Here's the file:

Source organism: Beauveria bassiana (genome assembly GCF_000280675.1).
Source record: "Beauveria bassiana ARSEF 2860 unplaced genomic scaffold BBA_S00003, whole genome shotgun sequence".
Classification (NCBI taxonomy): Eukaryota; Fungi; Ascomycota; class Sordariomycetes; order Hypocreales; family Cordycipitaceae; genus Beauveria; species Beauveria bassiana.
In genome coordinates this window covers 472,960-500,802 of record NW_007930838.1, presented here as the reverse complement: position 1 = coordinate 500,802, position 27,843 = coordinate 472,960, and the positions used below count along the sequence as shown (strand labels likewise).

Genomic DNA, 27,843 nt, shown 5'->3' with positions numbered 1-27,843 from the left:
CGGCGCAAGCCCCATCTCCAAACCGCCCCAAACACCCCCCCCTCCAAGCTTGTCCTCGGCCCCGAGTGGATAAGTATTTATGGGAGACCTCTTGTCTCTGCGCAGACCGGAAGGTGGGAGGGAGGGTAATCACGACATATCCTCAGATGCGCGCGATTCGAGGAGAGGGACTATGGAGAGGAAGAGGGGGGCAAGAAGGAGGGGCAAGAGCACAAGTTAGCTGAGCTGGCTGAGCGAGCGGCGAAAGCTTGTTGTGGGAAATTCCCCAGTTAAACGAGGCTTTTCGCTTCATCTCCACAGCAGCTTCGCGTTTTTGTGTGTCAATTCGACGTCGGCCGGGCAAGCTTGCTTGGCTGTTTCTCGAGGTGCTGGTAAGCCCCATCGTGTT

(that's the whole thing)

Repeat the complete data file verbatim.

Source organism: Beauveria bassiana (genome assembly GCF_000280675.1).
Source record: "Beauveria bassiana ARSEF 2860 unplaced genomic scaffold BBA_S00003, whole genome shotgun sequence".
Classification (NCBI taxonomy): Eukaryota; Fungi; Ascomycota; class Sordariomycetes; order Hypocreales; family Cordycipitaceae; genus Beauveria; species Beauveria bassiana.
In genome coordinates this window covers 472,960-500,802 of record NW_007930838.1, presented here as the reverse complement: position 1 = coordinate 500,802, position 27,843 = coordinate 472,960, and the positions used below count along the sequence as shown (strand labels likewise).

Genomic DNA, 27,843 nt, shown 5'->3' with positions numbered 1-27,843 from the left:
CGGCGCAAGCCCCATCTCCAAACCGCCCCAAACACCCCCCCCTCCAAGCTTGTCCTCGGCCCCGAGTGGATAAGTATTTATGGGAGACCTCTTGTCTCTGCGCAGACCGGAAGGTGGGAGGGAGGGTAATCACGACATATCCTCAGATGCGCGCGATTCGAGGAGAGGGACTATGGAGAGGAAGAGGGGGGCAAGAAGGAGGGGCAAGAGCACAAGTTAGCTGAGCTGGCTGAGCGAGCGGCGAAAGCTTGTTGTGGGAAATTCCCCAGTTAAACGAGGCTTTTCGCTTCATCTCCACAGCAGCTTCGCGTTTTTGTGTGTCAATTCGACGTCGGCCGGGCAAGCTTGCTTGGCTGTTTCTCGAGGTGCTGGTAAGCCCCATCGTGTT